Common interview questions
Tell me about yourself.
This is often one of the first questions in an interview, and it can be a tricky one to navigate because it is so broad. Resist the temptation to tell the interviewer your life story, and focus instead on succinctly outlining how your experience to date equips you for the role and why you are interested in it.
A common approach is to start by talking about your current role and situation, a little about your prior experience and then finish by focusing on the future, why you are interested in it, and why you think you are right for this position.
Why are you interested in this role?
What is it specifically about this role and organization that interests you? It might be the breadth of responsibilities, the opportunity to learn new skills, or the types of clients you would work with.
There could be many reasons you are interested, but make sure you are clear on your reasons. A vague answer will give the impression that you are actually not that interested.
What do you know about our organisation?
This is where your research and preparation pays off. Demonstrate that you have done more than just glance at the company website by making reference to something you have found in your wider research (e.g. in an industry publication). Showing you have taken the time to research the organisation shows your enthusiasm.
Why are you looking to leave your current role (or why did you leave your last role)?
Your interviewer will want to understand what it was about your previous position that has prompted you to leave. You need to answer truthfully, but try to frame your answer in a positive way, for example that you are looking to challenge yourself in a more senior role rather than you found your prior role boring. It is also important that you don’t speak negatively about your previous employer or manager.
Why do you think you are the right fit for this role?
This is your opportunity to sell yourself, so be prepared to articulate exactly why your strengths, skills and experience make you the right fit for the position. The preparation you did in defining your strengths will help you answer this question.
Can you tell me about your responsibilities in your most recent role?
Be prepared to succinctly outline exactly what you were responsible for in your most recent role. Use ‘I’ statements rather than ‘we’ so it is clear that these were your responsibilities. It is a good idea to highlight the responsibilities most relevant to the position you are interviewing for first (you will have gathered this information from the job description).
What are your career goals?
It’s important to be honest here, but be careful not to come across as overly ambitious. Many employers like people who are keen to progress their career, but they need to be confident that you will be committed to the role for which you are interviewing for a reasonable time frame. Focus on your desire to learn and add value in the role for which you are applying, with the prospect of adding new responsibilities in the long term that will build on this experience.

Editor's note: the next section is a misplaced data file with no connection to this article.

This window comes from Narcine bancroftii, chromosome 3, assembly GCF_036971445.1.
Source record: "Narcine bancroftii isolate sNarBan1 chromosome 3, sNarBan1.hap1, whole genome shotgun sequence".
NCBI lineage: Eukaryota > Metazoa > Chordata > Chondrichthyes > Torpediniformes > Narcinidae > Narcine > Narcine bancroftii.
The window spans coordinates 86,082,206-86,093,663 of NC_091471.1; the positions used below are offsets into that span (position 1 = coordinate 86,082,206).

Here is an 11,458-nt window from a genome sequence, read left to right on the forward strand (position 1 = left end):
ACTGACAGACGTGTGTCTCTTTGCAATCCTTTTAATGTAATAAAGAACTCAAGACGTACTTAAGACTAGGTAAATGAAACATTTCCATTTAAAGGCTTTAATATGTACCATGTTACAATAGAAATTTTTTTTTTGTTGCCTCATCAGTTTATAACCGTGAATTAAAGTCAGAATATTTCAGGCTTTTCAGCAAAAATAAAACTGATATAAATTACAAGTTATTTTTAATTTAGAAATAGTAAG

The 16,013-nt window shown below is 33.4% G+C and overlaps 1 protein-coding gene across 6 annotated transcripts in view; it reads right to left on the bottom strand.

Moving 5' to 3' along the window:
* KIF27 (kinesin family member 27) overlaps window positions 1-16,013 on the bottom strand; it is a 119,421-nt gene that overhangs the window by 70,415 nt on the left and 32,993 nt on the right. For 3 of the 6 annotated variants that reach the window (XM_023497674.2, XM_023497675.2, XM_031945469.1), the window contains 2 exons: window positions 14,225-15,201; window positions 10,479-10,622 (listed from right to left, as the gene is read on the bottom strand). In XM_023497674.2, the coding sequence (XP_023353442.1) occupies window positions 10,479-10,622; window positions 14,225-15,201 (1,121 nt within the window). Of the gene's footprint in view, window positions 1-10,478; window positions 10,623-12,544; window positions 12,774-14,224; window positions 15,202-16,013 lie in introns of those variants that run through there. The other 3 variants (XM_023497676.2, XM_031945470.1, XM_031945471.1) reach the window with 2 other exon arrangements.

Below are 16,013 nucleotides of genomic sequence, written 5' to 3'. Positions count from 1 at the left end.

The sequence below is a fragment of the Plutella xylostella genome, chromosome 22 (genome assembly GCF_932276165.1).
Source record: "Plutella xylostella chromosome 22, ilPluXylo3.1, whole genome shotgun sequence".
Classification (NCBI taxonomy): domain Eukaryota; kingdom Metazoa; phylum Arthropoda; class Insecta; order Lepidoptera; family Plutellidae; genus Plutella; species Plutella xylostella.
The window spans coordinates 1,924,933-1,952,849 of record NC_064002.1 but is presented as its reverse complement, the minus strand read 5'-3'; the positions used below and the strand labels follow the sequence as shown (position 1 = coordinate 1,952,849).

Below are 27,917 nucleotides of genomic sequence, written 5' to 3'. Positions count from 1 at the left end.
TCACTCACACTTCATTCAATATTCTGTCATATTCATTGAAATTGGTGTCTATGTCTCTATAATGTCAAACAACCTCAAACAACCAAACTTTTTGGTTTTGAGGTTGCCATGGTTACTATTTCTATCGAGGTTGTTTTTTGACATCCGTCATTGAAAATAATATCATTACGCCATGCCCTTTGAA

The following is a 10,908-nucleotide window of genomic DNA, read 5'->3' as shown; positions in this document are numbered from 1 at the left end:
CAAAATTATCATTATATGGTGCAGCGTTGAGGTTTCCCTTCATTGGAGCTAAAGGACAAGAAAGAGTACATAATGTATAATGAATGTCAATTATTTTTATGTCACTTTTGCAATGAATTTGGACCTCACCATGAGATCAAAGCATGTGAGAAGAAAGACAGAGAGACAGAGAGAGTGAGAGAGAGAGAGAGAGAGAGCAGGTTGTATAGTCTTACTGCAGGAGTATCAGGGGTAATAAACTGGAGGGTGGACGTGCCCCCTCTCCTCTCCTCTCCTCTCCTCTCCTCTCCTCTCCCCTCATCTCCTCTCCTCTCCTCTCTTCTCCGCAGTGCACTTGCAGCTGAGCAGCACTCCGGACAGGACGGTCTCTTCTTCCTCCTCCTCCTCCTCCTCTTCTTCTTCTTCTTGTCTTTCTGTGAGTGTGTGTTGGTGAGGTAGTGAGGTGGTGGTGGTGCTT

What are your strengths?
Your answer will have the most impact if you are specific and provide evidence to back up your claims. Identify your key areas of strength, provide a practical example where this has been demonstrated, and then outline how this strength will help you in the new role.
What are your weaknesses?
This can be a tricky one, and many people struggle with it. First, you absolutely have to identify a weakness – no one is perfect, and saying you don’t have any weaknesses will show that you lack self-awareness. The trick is to identify a weakness that isn’t critical to the role you are applying for and then outline what you have done (or will do) to overcome it.
For example, you might say that your weakness is your limited experience with a particular software package, however you have proven your ability to learn new systems in your prior role, and you are also willing to undertake some online training to up-skill. This response answers the question but also shows your strength (quick learner) and demonstrates how you will overcome the weakness you identified.
What’s been your greatest work achievement to date?
Be as specific as possible and remember to use ‘I’ statements so the interviewer knows exactly what your role was. Try to think of an achievement that showcases the strengths and experience most relevant to the role you are applying for.
What did you like/dislike about your previous role?
This helps the interviewer determine if you will enjoy the day to day work of the role on offer. Focus on what you particularly enjoyed in your last position, what you learnt from it and how this equips you for the new role.
When discussing your dislikes, be careful not to identify anything that is critical to the new role. Avoid topics like salary, hours or overtime, and focus on something that highlights your strengths, such as limited opportunity to use your initiative. You also need to avoid speaking negatively about your past employer.